By: Donna Giachetti
First Day of School Jitters
Heading to LaGuardia airport for my first science convention, I was reminded of my first day of kindergarten. Instead of a shiny new lunchbox, I toted a battered old suitcase but otherwise, it felt much the same. My first convention! Would I make friends? Would there be name tags? Bathroom breaks? Worst of all, would I get lost?
When I joined Educational Innovations in September 2014, my new colleagues tried to describe the magic and mayhem that occurs at science conventions. “You’ll see,” I heard more than once. They tossed around terms like “regionals” and “nationals” as if they were talking about March Madness.
I listened to their stories wondering when I would get my turn to become part of the larger-than-life Educational Innovations convention crew. And then, in mid-November, my moment arrived. CAST—the Conference for the Advancement of Science Teaching—would be my initiation into the world of science teachers.
Dallas, Here We Come!
I was fortunate to be traveling from Connecticut with our company’s “A-Team”—Tami, Anthony, and of course, Ted. We were met in Dallas by three more veteran conventioneers: John, Jeff, and Chris. Our first night was a genial catching-up session. I got the sense that, combined, these folks must have attended at least 500 conventions. Maybe more.
Waiting at the elevators after dinner, Tami reminded me, “Dress to get dirty tomorrow, we’ve got to unpack the booth. Wear comfortable shoes, and don’t forget your blue t-shirt!”
The next day, the secrets of convention set-up were revealed. Imagine a small store’s worth of products boxed and wrapped into five enormous pallets. The Speedy Six—as I had dubbed them—and I spent hours deconstructing these 9-foot-tall pallets, installing flat-screen monitors, hoisting banners above our heads with our company’s motto (“Teachers Serving Teachers”), unpacking dozens of boxes of products and much, much more. If there were an Olympic event devoted to synchronized effort and organization, the EI team would have surely won.
We also had the coolest t-shirts. (See for yourself.)
On Your Mark… Get Set…
The next morning was Opening Day. The Speedy Six and I met at our booth around 9 a.m. to administer the last-minute touches to our displays. Was the Chinese Spouting Bowl centered on its mat? Had we prepared enough strips of Color-Changing Goldenrod and Dissolving Paper? Were the Ultraviolet Detecting Beads spread out under the UV light canopy that demonstrated how quickly they turned from white to purple, blue, red, orange and yellow? Were our Growing Spheres fully grown?
We were ready.
A voice announced over the loudspeaker, “Exhibitors, the hall opens in 5 minutes.” I left our booth to see what kind of crowd had gathered at the entrance of the conference center. The photo I took barely conveys the throng of people patiently waiting at 11 a.m. for their chance to see what cool new items we’d brought to the convention.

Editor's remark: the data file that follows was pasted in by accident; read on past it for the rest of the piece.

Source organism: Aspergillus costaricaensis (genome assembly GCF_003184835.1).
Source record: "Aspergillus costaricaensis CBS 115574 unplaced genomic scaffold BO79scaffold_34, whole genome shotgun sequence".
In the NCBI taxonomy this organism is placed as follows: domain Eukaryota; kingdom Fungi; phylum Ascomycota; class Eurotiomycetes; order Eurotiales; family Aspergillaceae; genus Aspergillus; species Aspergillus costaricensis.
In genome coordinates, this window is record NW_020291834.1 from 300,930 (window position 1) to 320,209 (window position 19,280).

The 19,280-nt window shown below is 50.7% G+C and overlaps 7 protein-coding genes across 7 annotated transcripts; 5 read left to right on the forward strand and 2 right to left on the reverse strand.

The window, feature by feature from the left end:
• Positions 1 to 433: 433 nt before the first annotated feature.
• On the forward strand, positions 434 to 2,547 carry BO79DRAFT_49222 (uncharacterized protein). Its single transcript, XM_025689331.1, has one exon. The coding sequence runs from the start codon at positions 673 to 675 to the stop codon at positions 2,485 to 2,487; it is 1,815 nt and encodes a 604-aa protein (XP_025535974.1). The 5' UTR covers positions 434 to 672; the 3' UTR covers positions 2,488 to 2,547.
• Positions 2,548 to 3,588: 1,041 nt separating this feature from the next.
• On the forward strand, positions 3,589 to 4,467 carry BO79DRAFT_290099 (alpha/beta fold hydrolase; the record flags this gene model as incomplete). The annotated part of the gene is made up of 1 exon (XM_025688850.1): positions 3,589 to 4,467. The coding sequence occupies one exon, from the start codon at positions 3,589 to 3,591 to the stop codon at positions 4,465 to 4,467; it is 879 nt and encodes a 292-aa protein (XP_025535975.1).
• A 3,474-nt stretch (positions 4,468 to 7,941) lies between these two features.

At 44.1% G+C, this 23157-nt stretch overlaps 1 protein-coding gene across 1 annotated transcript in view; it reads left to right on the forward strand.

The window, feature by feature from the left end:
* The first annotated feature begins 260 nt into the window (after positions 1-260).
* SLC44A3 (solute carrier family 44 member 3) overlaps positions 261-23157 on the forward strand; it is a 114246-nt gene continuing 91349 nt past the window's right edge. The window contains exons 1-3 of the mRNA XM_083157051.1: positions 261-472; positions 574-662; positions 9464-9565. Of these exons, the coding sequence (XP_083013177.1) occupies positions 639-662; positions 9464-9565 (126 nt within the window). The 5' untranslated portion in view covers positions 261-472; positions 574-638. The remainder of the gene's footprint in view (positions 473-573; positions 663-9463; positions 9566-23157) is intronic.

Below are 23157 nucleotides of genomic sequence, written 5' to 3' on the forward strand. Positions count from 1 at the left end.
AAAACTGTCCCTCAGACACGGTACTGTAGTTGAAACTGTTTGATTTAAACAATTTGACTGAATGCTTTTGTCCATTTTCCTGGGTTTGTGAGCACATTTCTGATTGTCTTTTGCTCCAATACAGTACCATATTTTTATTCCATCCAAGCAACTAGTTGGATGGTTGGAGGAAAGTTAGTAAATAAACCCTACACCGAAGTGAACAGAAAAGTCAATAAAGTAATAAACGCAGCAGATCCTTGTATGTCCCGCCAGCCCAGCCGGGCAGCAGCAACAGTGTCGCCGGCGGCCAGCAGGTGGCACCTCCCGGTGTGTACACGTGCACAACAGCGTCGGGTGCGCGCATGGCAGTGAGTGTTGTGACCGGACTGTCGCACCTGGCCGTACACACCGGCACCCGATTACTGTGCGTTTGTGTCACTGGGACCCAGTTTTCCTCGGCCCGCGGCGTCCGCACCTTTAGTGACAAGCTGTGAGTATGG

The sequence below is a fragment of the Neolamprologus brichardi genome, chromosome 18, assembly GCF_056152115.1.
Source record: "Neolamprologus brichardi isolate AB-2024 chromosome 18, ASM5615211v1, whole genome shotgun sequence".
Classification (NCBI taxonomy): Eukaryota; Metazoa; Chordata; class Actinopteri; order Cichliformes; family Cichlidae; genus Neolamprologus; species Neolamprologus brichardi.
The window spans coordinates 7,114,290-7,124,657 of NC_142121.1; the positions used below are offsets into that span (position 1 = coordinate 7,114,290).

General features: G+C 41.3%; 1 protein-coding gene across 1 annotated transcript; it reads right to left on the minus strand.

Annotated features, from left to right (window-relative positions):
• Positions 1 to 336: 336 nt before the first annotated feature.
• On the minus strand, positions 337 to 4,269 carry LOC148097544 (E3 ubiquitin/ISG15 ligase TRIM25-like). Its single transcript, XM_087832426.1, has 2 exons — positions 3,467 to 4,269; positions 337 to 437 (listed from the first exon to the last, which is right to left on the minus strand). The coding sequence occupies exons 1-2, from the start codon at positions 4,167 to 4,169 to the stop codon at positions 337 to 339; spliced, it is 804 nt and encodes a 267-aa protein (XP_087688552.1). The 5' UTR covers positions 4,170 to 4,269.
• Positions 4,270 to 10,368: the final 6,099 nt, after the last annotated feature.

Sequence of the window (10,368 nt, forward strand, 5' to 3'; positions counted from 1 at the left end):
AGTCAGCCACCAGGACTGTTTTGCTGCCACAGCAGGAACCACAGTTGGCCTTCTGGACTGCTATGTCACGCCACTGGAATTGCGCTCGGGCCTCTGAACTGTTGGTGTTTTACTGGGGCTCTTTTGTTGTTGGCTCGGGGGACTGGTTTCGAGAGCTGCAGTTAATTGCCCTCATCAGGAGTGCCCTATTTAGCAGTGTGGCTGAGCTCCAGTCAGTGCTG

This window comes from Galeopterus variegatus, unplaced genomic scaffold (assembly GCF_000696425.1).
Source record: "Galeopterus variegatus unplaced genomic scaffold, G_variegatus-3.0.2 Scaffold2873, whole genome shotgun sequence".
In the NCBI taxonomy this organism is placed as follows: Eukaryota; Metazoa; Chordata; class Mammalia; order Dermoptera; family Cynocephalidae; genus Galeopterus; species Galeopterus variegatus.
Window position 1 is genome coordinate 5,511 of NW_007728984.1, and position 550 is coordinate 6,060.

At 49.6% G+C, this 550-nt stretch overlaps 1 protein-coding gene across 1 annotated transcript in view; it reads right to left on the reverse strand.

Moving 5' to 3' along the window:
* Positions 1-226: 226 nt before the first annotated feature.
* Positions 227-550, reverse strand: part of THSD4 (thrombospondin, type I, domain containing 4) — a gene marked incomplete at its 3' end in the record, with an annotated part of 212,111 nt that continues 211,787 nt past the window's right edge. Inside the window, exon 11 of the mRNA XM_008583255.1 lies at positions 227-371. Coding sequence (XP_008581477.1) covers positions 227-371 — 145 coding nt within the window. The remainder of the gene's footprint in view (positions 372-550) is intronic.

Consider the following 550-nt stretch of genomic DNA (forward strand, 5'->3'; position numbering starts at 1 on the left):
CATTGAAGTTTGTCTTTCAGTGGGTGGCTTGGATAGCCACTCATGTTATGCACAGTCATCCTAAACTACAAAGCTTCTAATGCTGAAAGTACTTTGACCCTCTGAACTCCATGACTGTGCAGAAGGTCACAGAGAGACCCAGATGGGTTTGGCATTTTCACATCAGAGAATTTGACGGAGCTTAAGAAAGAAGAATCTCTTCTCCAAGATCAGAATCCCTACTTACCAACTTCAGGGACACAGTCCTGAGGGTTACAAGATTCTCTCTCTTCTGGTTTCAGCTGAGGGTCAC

And then it was 11:30… and the ropes dividing the crowd from us were removed.
The rest of the convention was exhilarating and unforgettable—even if it did go by in a blur! Soon enough we were packing up our equipment for return to Connecticut and checking our flight itineraries.
So what did I learn in my first days of “school?”
- Science teachers have better memories than the rest of us mortals. I already knew our customers are smart, but I wasn’t quite prepared for how much information their brains were able to retain. Scientific equations and theorems came rolling off their tongues the way some of us say “Pass the salt.”
- Science teachers are incredibly generous with their knowledge. Again and again, visitors to our booth struck up conversations with each other, freely sharing their favorite teaching ideas. If someone had a question, say, on how to use our Hoberman Switch Pitch Balls in a chemistry class, another teacher would volunteer some ideas on activation energy.
- Science teachers love to touch things! Our Instant Snow Polymer, flowing out of a champagne glass into a Lucite tray below, was the center of attention. Visitors dipped their hands into the snow, grinned and beckoned their friends over. “Feel this!” they’d say. “It’s actually cold!” And—keeping with #1 above—inevitably someone in the group knew exactly what compound it was that turned our fine white powder into mounds of fluffy, warm-then-cold snow. I eventually learned its name, too: sodium polyacrylate.
- Science teachers are funny. Attendees wore t-shirts with clever science puns, dressed up as the mad scientist from Despicable Me, impersonated Sheldon Cooper with his favorite Green Lantern t-shirt and just plain let their inner geek flags fly!
- Science teachers love Educational Innovations. I mean, they LOVE us! Everywhere I went—food truck, restroom, elevator—someone recognized the EI logo on my shirt and took the time to tell me how awesome our company is, and how many “oohs” and “aahs” our discrepant event materials elicit from their students. It was a wonderful nod of approval for the work we do when we’re not in convention mode.
With my “first day jitters” behind me, I can’t wait till March. Chicago, here I come!